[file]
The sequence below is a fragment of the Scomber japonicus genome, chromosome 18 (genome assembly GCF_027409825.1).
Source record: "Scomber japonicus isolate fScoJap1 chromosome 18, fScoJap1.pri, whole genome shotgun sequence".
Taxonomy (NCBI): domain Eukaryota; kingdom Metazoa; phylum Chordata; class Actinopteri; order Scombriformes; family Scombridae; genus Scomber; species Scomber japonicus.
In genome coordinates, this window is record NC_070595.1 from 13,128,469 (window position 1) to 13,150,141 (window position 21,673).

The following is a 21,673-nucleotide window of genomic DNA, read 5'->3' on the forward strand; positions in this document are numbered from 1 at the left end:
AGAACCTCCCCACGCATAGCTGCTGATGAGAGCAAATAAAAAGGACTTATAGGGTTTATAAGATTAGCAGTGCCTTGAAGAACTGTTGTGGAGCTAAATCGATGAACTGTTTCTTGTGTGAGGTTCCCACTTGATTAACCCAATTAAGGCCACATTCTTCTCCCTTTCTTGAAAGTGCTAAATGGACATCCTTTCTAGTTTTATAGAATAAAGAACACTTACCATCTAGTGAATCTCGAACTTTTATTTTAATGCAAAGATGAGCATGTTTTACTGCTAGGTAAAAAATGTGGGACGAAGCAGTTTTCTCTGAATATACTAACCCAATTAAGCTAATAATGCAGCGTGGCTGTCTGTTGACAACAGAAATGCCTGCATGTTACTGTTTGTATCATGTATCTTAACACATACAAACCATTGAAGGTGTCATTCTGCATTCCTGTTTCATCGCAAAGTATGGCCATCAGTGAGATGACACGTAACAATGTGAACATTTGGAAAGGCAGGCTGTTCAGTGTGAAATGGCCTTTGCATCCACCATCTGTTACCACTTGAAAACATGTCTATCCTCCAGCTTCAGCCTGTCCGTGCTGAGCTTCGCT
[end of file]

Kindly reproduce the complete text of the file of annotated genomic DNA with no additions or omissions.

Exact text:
The sequence below is a fragment of the Scomber japonicus genome, chromosome 18 (genome assembly GCF_027409825.1).
Source record: "Scomber japonicus isolate fScoJap1 chromosome 18, fScoJap1.pri, whole genome shotgun sequence".
Taxonomy (NCBI): domain Eukaryota; kingdom Metazoa; phylum Chordata; class Actinopteri; order Scombriformes; family Scombridae; genus Scomber; species Scomber japonicus.
In genome coordinates, this window is record NC_070595.1 from 13,128,469 (window position 1) to 13,150,141 (window position 21,673).

The following is a 21,673-nucleotide window of genomic DNA, read 5'->3' on the forward strand; positions in this document are numbered from 1 at the left end:
AGAACCTCCCCACGCATAGCTGCTGATGAGAGCAAATAAAAAGGACTTATAGGGTTTATAAGATTAGCAGTGCCTTGAAGAACTGTTGTGGAGCTAAATCGATGAACTGTTTCTTGTGTGAGGTTCCCACTTGATTAACCCAATTAAGGCCACATTCTTCTCCCTTTCTTGAAAGTGCTAAATGGACATCCTTTCTAGTTTTATAGAATAAAGAACACTTACCATCTAGTGAATCTCGAACTTTTATTTTAATGCAAAGATGAGCATGTTTTACTGCTAGGTAAAAAATGTGGGACGAAGCAGTTTTCTCTGAATATACTAACCCAATTAAGCTAATAATGCAGCGTGGCTGTCTGTTGACAACAGAAATGCCTGCATGTTACTGTTTGTATCATGTATCTTAACACATACAAACCATTGAAGGTGTCATTCTGCATTCCTGTTTCATCGCAAAGTATGGCCATCAGTGAGATGACACGTAACAATGTGAACATTTGGAAAGGCAGGCTGTTCAGTGTGAAATGGCCTTTGCATCCACCATCTGTTACCACTTGAAAACATGTCTATCCTCCAGCTTCAGCCTGTCCGTGCTGAGCTTCGCT